If Hitler had not declared war on the United States following Pearl Harbor, it would have been a master stroke. There was no certainty that the American people would have called for a declaration of war against Germany, and Americans and British would have been trapped in a war in the Far East that would have divided British strength and diverted American arms and supplies from the European front.
Paradoxically, there was no shortage of intelligence about an impending war with Japan; the problem lay in the fact that there was so much information that policy-makers found it impossible to unravel Japanese intentions. Most of this intelligence was conflicting. The conventional wisdom held that the Japanese would try to seize the resources of Southeast Asia and perhaps attack the Philippines. Other analysts predicted an attack on the South Soviet Union. A Pearl Harbor attack was ruled out because it was believed the Japanese lacked the capacity to mount such an operation.
Racism had much to do with this as lack of foresight. Americans regarded the Japanese as bucktoothed, bespectacled little men, always photographing things with their ever-present cameras so they could copy them. Japanese planes and ships were said to be inferior copies of American models, myopic Japanese pilots would be unable to hit their targets and Japan's teahouse economy would quickly collapse under wartime strain. The New York tabloid PM ran an article on "How We Can Lick Japan in Sixty Days."
Information poured in upon Washington from a variety of sources. American code experts had succeeded in breaking the supposedly impregnable "Purple" diplomatic traffic between Tokyo and its emissaries in Washington. Adding to the cornucopia were messages in the lower-priority J-19 code, the tracking of Japanese naval vessels by their call signs, reports from American diplomats in Tokyo and the observed movements of Japanese troops and vessels. Random clues to the Pearl Harbor raid were embedded in this mass of information, but the volume was so overwhelming that cryptanalysts were unable to determine immediately the significant from the irrelevant.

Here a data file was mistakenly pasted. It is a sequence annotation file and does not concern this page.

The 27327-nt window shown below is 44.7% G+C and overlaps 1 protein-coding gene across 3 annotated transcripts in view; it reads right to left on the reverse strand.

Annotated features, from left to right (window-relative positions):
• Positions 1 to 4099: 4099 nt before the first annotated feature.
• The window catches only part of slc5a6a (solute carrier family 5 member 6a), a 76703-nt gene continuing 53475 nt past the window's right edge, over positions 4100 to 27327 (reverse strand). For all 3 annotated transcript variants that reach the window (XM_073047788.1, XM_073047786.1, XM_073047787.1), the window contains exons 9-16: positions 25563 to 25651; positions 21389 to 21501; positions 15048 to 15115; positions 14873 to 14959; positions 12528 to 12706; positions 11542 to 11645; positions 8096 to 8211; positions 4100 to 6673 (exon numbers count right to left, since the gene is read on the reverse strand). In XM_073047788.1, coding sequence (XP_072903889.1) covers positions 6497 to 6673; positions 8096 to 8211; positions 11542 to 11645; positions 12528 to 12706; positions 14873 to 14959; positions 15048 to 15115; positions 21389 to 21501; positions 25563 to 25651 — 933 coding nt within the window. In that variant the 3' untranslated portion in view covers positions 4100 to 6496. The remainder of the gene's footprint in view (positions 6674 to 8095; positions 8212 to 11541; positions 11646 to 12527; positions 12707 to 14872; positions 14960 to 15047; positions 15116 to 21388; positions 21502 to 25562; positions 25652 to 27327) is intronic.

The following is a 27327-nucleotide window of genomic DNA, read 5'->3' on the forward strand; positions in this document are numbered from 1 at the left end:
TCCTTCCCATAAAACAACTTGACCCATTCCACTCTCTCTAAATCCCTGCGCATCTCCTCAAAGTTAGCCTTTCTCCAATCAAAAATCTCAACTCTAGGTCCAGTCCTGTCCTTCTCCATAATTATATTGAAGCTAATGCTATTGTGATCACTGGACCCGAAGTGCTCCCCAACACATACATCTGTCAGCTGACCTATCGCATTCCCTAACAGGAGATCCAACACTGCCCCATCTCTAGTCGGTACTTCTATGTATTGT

Only later, in the brilliant light of hindsight were the relevant hints seen as heralds of a forthcoming Japanese attack. For example, not long after Admiral Yamamoto began the secret planning for the Pearl Harbor raid, Joseph C. Grew, the U.S. envoy to Japan, notified Washington that the Peruvian minister had learned "from many sources, including a Japanese source, that in the event of war breaking out between the United States and Japan, the Japanese intended to make a surprise attack against Pearl Harbor." The information was relayed to Kimmel -- with an assessment that read: "Naval Intelligence places no credence in these rumors."
"After an event a signal is always crystal clear," observes Roberta Wohlstetter in "Pearl Harbor: Warning and Decision," her account of the intelligence background of Pearl Harbor. "We can see what disaster it was signaling, since the disaster had occurred. But before the event it is obscure and pregnant with conflicting meanings . . . In short, we failed to anticipate Pearl Harbor not for want of relevant materials, but because of a plethora of irrelevant ones."
One of the major hazards of intelligence work is the tendency to rely too heavily upon a single source. Roosevelt and his associates believed that MAGIC -- the code-breaking operation reading the Japanese diplomatic code -- provided them with an infallible key to the maze of Japanese intentions. Other sources were downgraded or ignored. But Purple revealed only the information being passed on by the Foreign Office to its key representatives abroad. The most secret Japanese naval code, JN-25, in which vital naval signals were transmitted, had not been broken by the Americans. (Recently, there have been reports that the British broke JN-25 before Pearl Harbor, but Prime Minister Winston S. Churchill did not inform Roosevelt of the fact in order to tumble America into the war.)
Thus, MAGIC was a double-edged sword. While it gave American policy-makers inside knowledge of Japanese intentions, it created overconfidence. MAGIC was limited to only the president, the secretaries of State, War and Navy and few top military officers. This fetish for security was self-defeating. Neither Kimmel nor Short was privy to MAGIC, which would have allowed them to monitor the progress of the Japanese-American negotiations under way in Washington. A Purple machine was to have been sent to Pearl Harbor but it was given the British, instead.